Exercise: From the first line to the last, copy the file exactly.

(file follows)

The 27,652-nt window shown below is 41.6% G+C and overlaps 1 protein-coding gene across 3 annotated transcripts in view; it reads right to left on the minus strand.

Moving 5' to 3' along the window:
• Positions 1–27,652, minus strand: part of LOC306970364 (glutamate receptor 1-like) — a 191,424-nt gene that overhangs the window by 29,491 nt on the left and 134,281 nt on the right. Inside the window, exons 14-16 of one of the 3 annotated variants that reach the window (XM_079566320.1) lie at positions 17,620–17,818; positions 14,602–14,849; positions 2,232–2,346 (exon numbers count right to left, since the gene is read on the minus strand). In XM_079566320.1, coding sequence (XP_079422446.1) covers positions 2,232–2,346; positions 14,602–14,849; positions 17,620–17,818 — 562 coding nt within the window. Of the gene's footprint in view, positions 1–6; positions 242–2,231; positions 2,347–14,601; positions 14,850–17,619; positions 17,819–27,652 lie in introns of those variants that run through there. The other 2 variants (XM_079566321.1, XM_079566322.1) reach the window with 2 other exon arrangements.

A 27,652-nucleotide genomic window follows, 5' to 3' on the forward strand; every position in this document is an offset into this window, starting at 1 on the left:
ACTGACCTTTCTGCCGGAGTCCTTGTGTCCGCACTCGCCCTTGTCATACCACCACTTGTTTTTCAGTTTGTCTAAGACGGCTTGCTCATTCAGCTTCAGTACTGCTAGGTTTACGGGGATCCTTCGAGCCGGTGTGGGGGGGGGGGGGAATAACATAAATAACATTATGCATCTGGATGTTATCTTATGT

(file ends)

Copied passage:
The 27,652-nt window shown below is 41.6% G+C and overlaps 1 protein-coding gene across 3 annotated transcripts in view; it reads right to left on the minus strand.

Moving 5' to 3' along the window:
• Positions 1–27,652, minus strand: part of LOC306970364 (glutamate receptor 1-like) — a 191,424-nt gene that overhangs the window by 29,491 nt on the left and 134,281 nt on the right. Inside the window, exons 14-16 of one of the 3 annotated variants that reach the window (XM_079566320.1) lie at positions 17,620–17,818; positions 14,602–14,849; positions 2,232–2,346 (exon numbers count right to left, since the gene is read on the minus strand). In XM_079566320.1, coding sequence (XP_079422446.1) covers positions 2,232–2,346; positions 14,602–14,849; positions 17,620–17,818 — 562 coding nt within the window. Of the gene's footprint in view, positions 1–6; positions 242–2,231; positions 2,347–14,601; positions 14,850–17,619; positions 17,819–27,652 lie in introns of those variants that run through there. The other 2 variants (XM_079566321.1, XM_079566322.1) reach the window with 2 other exon arrangements.

A 27,652-nucleotide genomic window follows, 5' to 3' on the forward strand; every position in this document is an offset into this window, starting at 1 on the left:
ACTGACCTTTCTGCCGGAGTCCTTGTGTCCGCACTCGCCCTTGTCATACCACCACTTGTTTTTCAGTTTGTCTAAGACGGCTTGCTCATTCAGCTTCAGTACTGCTAGGTTTACGGGGATCCTTCGAGCCGGTGTGGGGGGGGGGGGGAATAACATAAATAACATTATGCATCTGGATGTTATCTTATGT